Also read The Little Paris Bookshop: A Novel by Nina George. If you’re an avid reader, you probably have the same kind of longing as I do for a quaint, independently owned bookstore right around the corner. So few exist anymore. This novel is about a very unusual book store, and book store owner. In Paris. On a boat/barge. It’s not a typical book store, and the writer takes you on a journey of discovery about (likely) her own lifetime of book reading. You’ll learn all about a variety of existing books and why they’re a good read. But it’s all cloaked in a story about this book store and the owner. And the customers. Very fun. I’m reviewing it for one of my book clubs next month.

Tasting Spoons

My blog's namesake - small, old and some very dented engraved silver plated tea spoons that belonged to my mother-in-law, and I use them to taste my food as I'm cooking.

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Posted in easy, Salads, Veggies/sides, on June 24th, 2012.

corn_tomato_scallion_salad

Not like any other corn and tomato salad you’ve ever had. What makes it different is the use of white balsamic vinegar as the dressing. All of 1 1/2 tablespoons for an 8-serving bowl of it. You wouldn’t think it would add all that much. But yes, it does.

As it happens, I had some lemon flavored white balsamic vinegar that I picked up at Oliver’s in San Clemente some months ago. I’d not used it yet. I thought white balsamic was milder in flavor (it’s not) – making that assumption just because it’s as clear as water in color. Some other people who made this salad commented they didn’t like using dark balsamic (which, I think, is what the original recipe called for) because it stained the corn. When I read that I just decided to use white balsamic.

Although I’ve used white balsamic for some years (and not often, I have to admit, and only when a recipe called for it) I wasn’t sure of the production process. Here’s what I found at www.thekitchen.com:

White balsamic vinegar . . . blends white grape must with white wine vinegar and is cooked at a low temperature to avoid any darkening. Some manufacturers age the vinegar in oak barrels, while other use stainless steel.

The flavors of the two are very similar, although the dark balsamic is slightly sweeter and tends to be a little more syrupy. The white has more of a clean aftertaste. The main reason one would use white balsamic, rather than regular, is mostly aesthetic. It can be used with lighter colored foods, dressings, or sauces without any discoloring.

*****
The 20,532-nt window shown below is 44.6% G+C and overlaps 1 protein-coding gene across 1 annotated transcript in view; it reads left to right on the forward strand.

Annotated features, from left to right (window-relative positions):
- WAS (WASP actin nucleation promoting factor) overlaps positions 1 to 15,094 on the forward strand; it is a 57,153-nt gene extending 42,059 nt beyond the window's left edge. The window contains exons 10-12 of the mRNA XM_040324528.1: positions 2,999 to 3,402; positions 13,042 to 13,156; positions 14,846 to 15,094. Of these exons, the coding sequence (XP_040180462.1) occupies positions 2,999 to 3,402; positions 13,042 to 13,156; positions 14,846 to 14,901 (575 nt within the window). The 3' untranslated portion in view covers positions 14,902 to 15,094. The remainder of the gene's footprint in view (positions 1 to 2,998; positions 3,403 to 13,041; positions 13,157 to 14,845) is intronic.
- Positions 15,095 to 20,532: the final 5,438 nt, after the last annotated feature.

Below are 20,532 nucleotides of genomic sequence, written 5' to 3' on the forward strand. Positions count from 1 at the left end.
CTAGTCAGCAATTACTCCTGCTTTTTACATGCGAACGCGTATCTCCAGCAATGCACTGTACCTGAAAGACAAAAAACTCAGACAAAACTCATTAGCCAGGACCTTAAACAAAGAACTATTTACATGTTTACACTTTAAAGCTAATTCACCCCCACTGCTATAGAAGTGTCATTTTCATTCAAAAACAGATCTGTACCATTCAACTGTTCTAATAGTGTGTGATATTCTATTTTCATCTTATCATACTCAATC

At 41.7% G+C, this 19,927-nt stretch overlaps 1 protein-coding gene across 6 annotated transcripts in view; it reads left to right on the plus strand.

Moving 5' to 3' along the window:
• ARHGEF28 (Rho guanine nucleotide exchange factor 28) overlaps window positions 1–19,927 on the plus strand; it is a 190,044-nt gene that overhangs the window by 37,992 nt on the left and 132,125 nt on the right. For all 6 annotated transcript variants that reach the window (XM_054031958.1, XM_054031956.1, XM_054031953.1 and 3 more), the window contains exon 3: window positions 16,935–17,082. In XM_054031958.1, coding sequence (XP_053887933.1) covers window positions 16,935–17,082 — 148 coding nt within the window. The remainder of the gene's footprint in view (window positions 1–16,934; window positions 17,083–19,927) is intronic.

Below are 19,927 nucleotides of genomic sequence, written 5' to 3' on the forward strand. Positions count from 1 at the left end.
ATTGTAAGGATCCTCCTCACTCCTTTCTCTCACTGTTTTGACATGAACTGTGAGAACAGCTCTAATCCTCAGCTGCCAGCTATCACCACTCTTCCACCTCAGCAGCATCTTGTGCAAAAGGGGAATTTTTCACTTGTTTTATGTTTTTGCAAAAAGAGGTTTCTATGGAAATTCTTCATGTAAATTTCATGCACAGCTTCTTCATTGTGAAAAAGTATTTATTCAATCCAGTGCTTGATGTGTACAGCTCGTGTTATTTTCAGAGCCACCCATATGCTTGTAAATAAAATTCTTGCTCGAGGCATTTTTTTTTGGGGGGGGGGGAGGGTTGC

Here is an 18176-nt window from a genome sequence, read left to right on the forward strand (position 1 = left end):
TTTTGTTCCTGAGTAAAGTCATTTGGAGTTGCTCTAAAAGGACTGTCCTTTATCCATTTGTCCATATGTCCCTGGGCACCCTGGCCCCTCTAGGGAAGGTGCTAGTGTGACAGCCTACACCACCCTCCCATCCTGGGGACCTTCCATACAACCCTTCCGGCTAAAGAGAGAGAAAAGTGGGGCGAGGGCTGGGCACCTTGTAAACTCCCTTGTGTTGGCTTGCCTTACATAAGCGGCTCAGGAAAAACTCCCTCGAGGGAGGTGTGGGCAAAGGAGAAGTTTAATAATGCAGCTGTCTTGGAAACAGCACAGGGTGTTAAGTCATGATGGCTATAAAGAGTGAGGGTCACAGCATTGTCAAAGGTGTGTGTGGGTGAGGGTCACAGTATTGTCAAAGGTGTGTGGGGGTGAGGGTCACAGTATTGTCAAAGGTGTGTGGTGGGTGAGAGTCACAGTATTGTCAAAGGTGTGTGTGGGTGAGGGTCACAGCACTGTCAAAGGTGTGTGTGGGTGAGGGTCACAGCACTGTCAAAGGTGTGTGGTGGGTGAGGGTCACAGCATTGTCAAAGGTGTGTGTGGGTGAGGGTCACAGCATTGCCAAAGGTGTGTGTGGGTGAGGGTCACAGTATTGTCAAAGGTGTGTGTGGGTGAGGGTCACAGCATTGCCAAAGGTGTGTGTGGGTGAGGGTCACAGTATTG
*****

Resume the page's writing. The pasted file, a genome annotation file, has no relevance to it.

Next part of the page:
It’s that last sentence that confirmed my reasoning. No dark colored, stained corn for me!

The recipe I’ve had hanging around in my to-try file for some years – it first appeared in Gourmet Magazine in 2000. By the way, did you know that the internet still has a Gourmet magazine presence – not just old recipes (1941 to when Gourmet stopped publishing a monthly magazine in 2009) which live over at www.epicurious.com – it actually has new content. Just not in a monthly magazine. But it’s an evolving online website. They also publish some special editions, which I’ve not seen, although I don’t frequent any magazine aisles at all – I have all the magazine reading I can handle, thank you! But perhaps I should look at the special editions now and then.

Okay, back to this recipe. It’s SO very simple, although you do sauté the corn a little. I questioned why I should need to do that since corn cut right off the cob is so very tasty and tender. But perhaps when it’s cooked slightly it just becomes sweeter. Hard to imagine, as sweet as corn is these days. It’s cooked in a little jot of olive oil, then you add the garlic, and the halved cherry tomatoes. Lastly you drizzle in the white balsamic vinegar and lastly the scallion. Done. I didn’t add quite as many tomatoes as called for, and I decided to use the white part of the scallion too – meaning I used both the white and green parts. Perfection.

What I liked: everything about it – the combination of flavors is particularly good. We had it cold as left overs a couple of nights later and I swear it was as good if not better. No balsamic taste at all, yet it added a little elusive flavor somehow. I’ll be making this again this summer, before corn season is gone.

What I didn’t like: gosh, nothing. Worth making for sure.

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MasterCook 5+ import file – right click to save file, run MC, then File|Import

Corn, Tomato and Scallion Salad

Recipe By: Gourmet, 7/2000
Serving Size: 6-8
NOTES: Salad can be made 1 day ahead and chilled, covered. You can also use regular dark balsamic in this – the corn will have a brownish tinge to it.

4 ears fresh corn — shucked
2 tablespoons extra-virgin olive oil
2 whole garlic cloves — minced
1 1/2 tablespoons white balsamic vinegar — [mine happened to be “lemon” white balsamic]
1 pound cherry tomatoes — halved
1/2 cup scallions — coarsely chopped (use just scallion tops according to the original recipe – I used whole scallions)

1. Cut corn kernels from ears, discarding cobs. Heat oil in a large heavy skillet over moderately high heat until hot but not smoking, then sauté corn with salt and pepper to taste, stirring, until tender, about 2 minutes.
2. Add garlic and sauté, stirring, 1 minute. Add vinegar and cook, stirring, until most is evaporated, about 1 minute. Add tomatoes and cook, gently stirring, 1 minute.
3. Remove skillet from heat and stir in scallions.
4. Transfer vegetables to a large plate to cool and season with salt and pepper.
Per Serving: 83 Calories; 4g Fat (40.1% calories from fat); 2g Protein; 12g Carbohydrate; 2g Dietary Fiber; 0mg Cholesterol; 12mg Sodium.

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  1. hddonna

    said on June 24th, 2012:

    This looks like another winner. I will definitely try it. I like white balsamic, too–use it a lot in salads that have fruit in them. This corn salad recipe reminds me that I tried your lemon oregano vinaigrette last week as a dressing for a corn and lima bean salad–a sort-of salad version of succotash. The salad was delicious and your dressing was just perfect for what I had in mind.

    It is really delicious. I’ve now made it twice in the last week. It’s a keeper. . . carolyn t

  2. Jeannie Wolff

    said on September 20th, 2012:

    Made this today and not only is it very pretty, it’s also really good!
    I served it in a shallow Waterford bowl…gorgeous!

    Oh, that sounds beautiful! Glad you liked it. . . Carolyn t